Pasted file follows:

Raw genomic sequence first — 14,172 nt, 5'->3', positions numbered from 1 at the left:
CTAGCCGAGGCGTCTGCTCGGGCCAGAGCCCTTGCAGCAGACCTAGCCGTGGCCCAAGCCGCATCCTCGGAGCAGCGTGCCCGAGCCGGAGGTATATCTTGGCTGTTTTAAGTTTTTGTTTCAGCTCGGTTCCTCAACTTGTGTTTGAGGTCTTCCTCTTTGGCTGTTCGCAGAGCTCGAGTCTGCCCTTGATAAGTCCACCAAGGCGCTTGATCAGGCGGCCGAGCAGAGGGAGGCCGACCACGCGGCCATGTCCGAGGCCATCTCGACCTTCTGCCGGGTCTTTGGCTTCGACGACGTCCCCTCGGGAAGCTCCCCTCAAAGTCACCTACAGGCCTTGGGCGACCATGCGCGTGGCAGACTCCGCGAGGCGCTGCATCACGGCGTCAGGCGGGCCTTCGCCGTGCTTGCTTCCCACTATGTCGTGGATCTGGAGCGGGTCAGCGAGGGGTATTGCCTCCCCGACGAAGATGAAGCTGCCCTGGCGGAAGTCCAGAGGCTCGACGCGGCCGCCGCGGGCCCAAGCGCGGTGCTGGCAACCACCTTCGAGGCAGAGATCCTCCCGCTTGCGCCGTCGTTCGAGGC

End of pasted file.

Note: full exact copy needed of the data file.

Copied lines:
Raw genomic sequence first — 14,172 nt, 5'->3', positions numbered from 1 at the left:
CTAGCCGAGGCGTCTGCTCGGGCCAGAGCCCTTGCAGCAGACCTAGCCGTGGCCCAAGCCGCATCCTCGGAGCAGCGTGCCCGAGCCGGAGGTATATCTTGGCTGTTTTAAGTTTTTGTTTCAGCTCGGTTCCTCAACTTGTGTTTGAGGTCTTCCTCTTTGGCTGTTCGCAGAGCTCGAGTCTGCCCTTGATAAGTCCACCAAGGCGCTTGATCAGGCGGCCGAGCAGAGGGAGGCCGACCACGCGGCCATGTCCGAGGCCATCTCGACCTTCTGCCGGGTCTTTGGCTTCGACGACGTCCCCTCGGGAAGCTCCCCTCAAAGTCACCTACAGGCCTTGGGCGACCATGCGCGTGGCAGACTCCGCGAGGCGCTGCATCACGGCGTCAGGCGGGCCTTCGCCGTGCTTGCTTCCCACTATGTCGTGGATCTGGAGCGGGTCAGCGAGGGGTATTGCCTCCCCGACGAAGATGAAGCTGCCCTGGCGGAAGTCCAGAGGCTCGACGCGGCCGCCGCGGGCCCAAGCGCGGTGCTGGCAACCACCTTCGAGGCAGAGATCCTCCCGCTTGCGCCGTCGTTCGAGGC